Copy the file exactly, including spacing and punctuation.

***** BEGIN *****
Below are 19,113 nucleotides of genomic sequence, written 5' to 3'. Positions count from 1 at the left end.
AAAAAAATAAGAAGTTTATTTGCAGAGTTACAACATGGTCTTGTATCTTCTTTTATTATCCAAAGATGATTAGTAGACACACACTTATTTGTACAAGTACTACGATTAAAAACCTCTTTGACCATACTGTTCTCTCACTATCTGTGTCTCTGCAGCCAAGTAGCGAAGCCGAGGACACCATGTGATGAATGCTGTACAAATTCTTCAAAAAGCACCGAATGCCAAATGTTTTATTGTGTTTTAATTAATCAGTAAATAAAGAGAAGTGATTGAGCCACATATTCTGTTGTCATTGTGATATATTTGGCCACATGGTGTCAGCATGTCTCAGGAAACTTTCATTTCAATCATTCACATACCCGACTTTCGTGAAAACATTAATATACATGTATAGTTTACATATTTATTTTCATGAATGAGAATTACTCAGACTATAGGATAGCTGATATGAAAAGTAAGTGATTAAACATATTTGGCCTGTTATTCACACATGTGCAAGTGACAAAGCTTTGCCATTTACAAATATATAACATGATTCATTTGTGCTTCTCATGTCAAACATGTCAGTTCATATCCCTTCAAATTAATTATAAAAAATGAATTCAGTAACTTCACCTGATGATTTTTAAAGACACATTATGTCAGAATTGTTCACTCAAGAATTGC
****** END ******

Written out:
Below are 19,113 nucleotides of genomic sequence, written 5' to 3'. Positions count from 1 at the left end.
AAAAAAATAAGAAGTTTATTTGCAGAGTTACAACATGGTCTTGTATCTTCTTTTATTATCCAAAGATGATTAGTAGACACACACTTATTTGTACAAGTACTACGATTAAAAACCTCTTTGACCATACTGTTCTCTCACTATCTGTGTCTCTGCAGCCAAGTAGCGAAGCCGAGGACACCATGTGATGAATGCTGTACAAATTCTTCAAAAAGCACCGAATGCCAAATGTTTTATTGTGTTTTAATTAATCAGTAAATAAAGAGAAGTGATTGAGCCACATATTCTGTTGTCATTGTGATATATTTGGCCACATGGTGTCAGCATGTCTCAGGAAACTTTCATTTCAATCATTCACATACCCGACTTTCGTGAAAACATTAATATACATGTATAGTTTACATATTTATTTTCATGAATGAGAATTACTCAGACTATAGGATAGCTGATATGAAAAGTAAGTGATTAAACATATTTGGCCTGTTATTCACACATGTGCAAGTGACAAAGCTTTGCCATTTACAAATATATAACATGATTCATTTGTGCTTCTCATGTCAAACATGTCAGTTCATATCCCTTCAAATTAATTATAAAAAATGAATTCAGTAACTTCACCTGATGATTTTTAAAGACACATTATGTCAGAATTGTTCACTCAAGAATTGC